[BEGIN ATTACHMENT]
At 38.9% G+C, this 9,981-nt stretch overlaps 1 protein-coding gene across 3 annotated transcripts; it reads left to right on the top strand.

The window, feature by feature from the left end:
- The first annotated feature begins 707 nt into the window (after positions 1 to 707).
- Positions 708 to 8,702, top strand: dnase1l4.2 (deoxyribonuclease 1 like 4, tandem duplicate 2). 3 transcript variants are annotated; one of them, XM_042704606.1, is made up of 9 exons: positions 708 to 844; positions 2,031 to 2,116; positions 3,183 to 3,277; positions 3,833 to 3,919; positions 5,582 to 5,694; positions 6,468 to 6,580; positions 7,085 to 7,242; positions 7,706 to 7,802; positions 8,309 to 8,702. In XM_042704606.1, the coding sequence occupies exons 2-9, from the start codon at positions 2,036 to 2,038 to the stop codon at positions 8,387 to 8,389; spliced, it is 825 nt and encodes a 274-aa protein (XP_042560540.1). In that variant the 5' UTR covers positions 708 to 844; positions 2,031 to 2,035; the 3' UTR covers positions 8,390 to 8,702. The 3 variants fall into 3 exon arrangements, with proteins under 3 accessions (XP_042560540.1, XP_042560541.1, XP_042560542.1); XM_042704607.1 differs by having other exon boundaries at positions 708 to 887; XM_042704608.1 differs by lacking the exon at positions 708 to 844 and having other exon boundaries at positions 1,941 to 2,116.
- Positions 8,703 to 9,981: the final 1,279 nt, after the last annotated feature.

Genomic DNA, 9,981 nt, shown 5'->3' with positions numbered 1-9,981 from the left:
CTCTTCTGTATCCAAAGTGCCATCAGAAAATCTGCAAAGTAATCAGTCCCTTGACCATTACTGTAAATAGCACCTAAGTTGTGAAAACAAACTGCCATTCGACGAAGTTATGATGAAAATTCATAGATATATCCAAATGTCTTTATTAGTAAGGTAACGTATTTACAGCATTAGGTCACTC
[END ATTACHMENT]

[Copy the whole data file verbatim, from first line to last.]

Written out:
At 38.9% G+C, this 9,981-nt stretch overlaps 1 protein-coding gene across 3 annotated transcripts; it reads left to right on the top strand.

The window, feature by feature from the left end:
- The first annotated feature begins 707 nt into the window (after positions 1 to 707).
- Positions 708 to 8,702, top strand: dnase1l4.2 (deoxyribonuclease 1 like 4, tandem duplicate 2). 3 transcript variants are annotated; one of them, XM_042704606.1, is made up of 9 exons: positions 708 to 844; positions 2,031 to 2,116; positions 3,183 to 3,277; positions 3,833 to 3,919; positions 5,582 to 5,694; positions 6,468 to 6,580; positions 7,085 to 7,242; positions 7,706 to 7,802; positions 8,309 to 8,702. In XM_042704606.1, the coding sequence occupies exons 2-9, from the start codon at positions 2,036 to 2,038 to the stop codon at positions 8,387 to 8,389; spliced, it is 825 nt and encodes a 274-aa protein (XP_042560540.1). In that variant the 5' UTR covers positions 708 to 844; positions 2,031 to 2,035; the 3' UTR covers positions 8,390 to 8,702. The 3 variants fall into 3 exon arrangements, with proteins under 3 accessions (XP_042560540.1, XP_042560541.1, XP_042560542.1); XM_042704607.1 differs by having other exon boundaries at positions 708 to 887; XM_042704608.1 differs by lacking the exon at positions 708 to 844 and having other exon boundaries at positions 1,941 to 2,116.
- Positions 8,703 to 9,981: the final 1,279 nt, after the last annotated feature.

Genomic DNA, 9,981 nt, shown 5'->3' with positions numbered 1-9,981 from the left:
CTCTTCTGTATCCAAAGTGCCATCAGAAAATCTGCAAAGTAATCAGTCCCTTGACCATTACTGTAAATAGCACCTAAGTTGTGAAAACAAACTGCCATTCGACGAAGTTATGATGAAAATTCATAGATATATCCAAATGTCTTTATTAGTAAGGTAACGTATTTACAGCATTAGGTCACTC